Belfast Telegraph

Tuesday 16 September 2014

Luis Suarez's hard shift gives Liverpool wings

Liverpool's Luis Suarez celebrates scoring his teams first goal of the game during the Barclays Premier League match at the Emirates Stadium

There are times when disrupting your best player is the right thing to do. Liverpool’s Brendan Rodgers played Luis Suarez out of position at the Emirates, for the greater good, and it nearly won him the game.





Should it really have been a surprise that Suarez, the most exciting forward in the Premier League, was both so thrilling and so efficient on the left wing? Rodgers needs to find a way to start Daniel Sturridge up front, even if that means – on first glance – negating his best player. But football is a team game and sometimes, when done in the right manner, compromising a strength can be worthwhile.



So it was at the Emirates. Suarez might, conceivably, have done even more had he played up front but the team, for the first hour at least, as Liverpool took a 2-0 lead, worked best with him on the wing.



It was a broad role, requiring him to stay wide and hassle Bacary Sagna while, whenever possible, providing a threat in the penalty box too. He achieved this perfectly within just five minutes, putting Liverpool ahead.



Suarez, at heart, is a disrupter and a pest, a footballing teaser and taunter. In one of the first moves of the game he won a corner from Sagna and, soon after, started and ended the move from which Liverpool took the lead.



It began with Suarez darting away from Sagna to receive a pass and flick it round the corner. The pass did not work, but Sagna was wrong-footed by the movement and slipped. Glen Johnson took the ball, crossed and, via Thomas Vermaelen, Sturridge, Wojciech Szczesny, Aaron Ramsey and Stewart Downing, it returned to Suarez, who finished via a deflection.



The move started and ended with Suarez’s instinctive and incisive play, just as dangerous coming in from the wing as starting from the front.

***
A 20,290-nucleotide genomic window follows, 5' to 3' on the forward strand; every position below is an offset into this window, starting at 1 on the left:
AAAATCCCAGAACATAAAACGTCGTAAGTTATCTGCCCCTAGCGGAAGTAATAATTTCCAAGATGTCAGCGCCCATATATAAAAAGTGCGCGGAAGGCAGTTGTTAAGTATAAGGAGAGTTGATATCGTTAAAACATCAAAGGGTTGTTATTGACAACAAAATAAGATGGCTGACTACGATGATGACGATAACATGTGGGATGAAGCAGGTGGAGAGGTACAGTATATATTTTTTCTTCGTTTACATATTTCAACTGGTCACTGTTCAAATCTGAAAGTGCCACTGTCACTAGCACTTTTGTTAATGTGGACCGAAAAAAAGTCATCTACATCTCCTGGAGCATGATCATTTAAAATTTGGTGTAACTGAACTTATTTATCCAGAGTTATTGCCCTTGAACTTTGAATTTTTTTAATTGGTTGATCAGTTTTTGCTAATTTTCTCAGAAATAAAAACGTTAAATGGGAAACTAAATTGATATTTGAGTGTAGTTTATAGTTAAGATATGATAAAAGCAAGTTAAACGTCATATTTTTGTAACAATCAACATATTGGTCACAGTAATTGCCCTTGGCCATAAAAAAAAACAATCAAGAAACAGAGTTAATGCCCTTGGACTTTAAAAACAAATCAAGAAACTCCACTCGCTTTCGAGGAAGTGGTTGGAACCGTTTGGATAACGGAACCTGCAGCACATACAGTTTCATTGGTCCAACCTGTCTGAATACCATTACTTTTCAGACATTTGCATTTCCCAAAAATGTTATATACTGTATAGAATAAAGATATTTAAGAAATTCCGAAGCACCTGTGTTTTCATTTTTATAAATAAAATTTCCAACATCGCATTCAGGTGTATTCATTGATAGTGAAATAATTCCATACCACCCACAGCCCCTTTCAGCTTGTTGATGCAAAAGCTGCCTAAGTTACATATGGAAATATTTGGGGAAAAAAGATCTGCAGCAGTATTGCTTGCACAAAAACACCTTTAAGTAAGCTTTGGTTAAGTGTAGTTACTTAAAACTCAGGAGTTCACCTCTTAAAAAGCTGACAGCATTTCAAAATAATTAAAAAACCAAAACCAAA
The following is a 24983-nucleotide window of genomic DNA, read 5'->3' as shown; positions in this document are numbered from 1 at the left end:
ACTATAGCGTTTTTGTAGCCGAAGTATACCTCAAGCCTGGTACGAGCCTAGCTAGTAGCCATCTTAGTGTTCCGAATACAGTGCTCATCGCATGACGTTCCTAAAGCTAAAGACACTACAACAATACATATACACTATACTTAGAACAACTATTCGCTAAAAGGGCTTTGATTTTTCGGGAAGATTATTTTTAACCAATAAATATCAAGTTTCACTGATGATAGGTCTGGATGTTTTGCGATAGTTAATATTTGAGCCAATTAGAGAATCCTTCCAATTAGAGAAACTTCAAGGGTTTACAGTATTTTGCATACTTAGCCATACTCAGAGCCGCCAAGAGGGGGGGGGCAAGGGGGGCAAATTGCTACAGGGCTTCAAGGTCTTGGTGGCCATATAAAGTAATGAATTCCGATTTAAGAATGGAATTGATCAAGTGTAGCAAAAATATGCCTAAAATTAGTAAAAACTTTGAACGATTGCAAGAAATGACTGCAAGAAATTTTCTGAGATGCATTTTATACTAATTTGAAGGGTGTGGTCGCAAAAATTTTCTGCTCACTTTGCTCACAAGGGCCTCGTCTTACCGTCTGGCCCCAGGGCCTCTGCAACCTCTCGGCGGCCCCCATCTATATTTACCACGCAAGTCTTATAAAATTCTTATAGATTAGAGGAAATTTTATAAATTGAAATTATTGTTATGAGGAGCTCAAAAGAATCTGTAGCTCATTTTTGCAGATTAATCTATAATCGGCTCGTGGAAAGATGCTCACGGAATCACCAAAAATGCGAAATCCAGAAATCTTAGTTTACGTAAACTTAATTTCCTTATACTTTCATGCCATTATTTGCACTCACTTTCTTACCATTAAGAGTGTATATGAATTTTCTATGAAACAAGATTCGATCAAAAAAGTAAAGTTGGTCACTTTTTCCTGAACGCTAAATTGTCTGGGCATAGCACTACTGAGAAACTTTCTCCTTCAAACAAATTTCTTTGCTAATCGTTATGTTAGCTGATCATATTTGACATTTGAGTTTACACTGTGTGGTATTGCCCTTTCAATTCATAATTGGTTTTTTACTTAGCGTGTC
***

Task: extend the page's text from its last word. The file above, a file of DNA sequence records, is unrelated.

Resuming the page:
Suarez is often accused of selfishness, as any player so far superior to his team-mates will be. But even when on the wing, he has the vision and the technical ability to deliver the ball better than some of the other specialist wide players at his club.



Five minutes after scoring the first, Suarez nearly made a second. Receiving the ball near the halfway line on the left wing, Suarez chested it down, let it bounce, chested it on and then volleyed diagonally across the pitch beyond Vermaelen and into the path of Sturridge. The finish was difficult and Liverpool’s new striker could not make it but as a moment of creation out of nothing at all, it was one of the best you will see this season.



But there is more to playing on the wing than just these moments of advanced technical quality. If that is all Rodgers wanted he might as well have played Suarez up front. The rest of the job, the ugly, dirty work, the work which Dirk Kuyt took to so well at Liverpool, Suarez did just as well.



Sagna is not quite the full-back he was but Suarez chased him back down the wing, pushing him off the ball, playing with just as much conviction and desire in his half as he usually does in the opponent’s. His labours on the halfway line earned valuable free-kicks and even a yellow card for Santi Cazorla, disrupting Arsenal’s rhythm.



The home side did eventually impose themselves on the game and Rodgers had to readjust in an attempt to take the lead. Bringing Jose Enrique on, Suarez was moved up front and in the fourth minute of added time he nearly showed what a rather useful striker he is too, forcing Szczesny to make a good diving save that prevented Suarez from winning the game 3-2.

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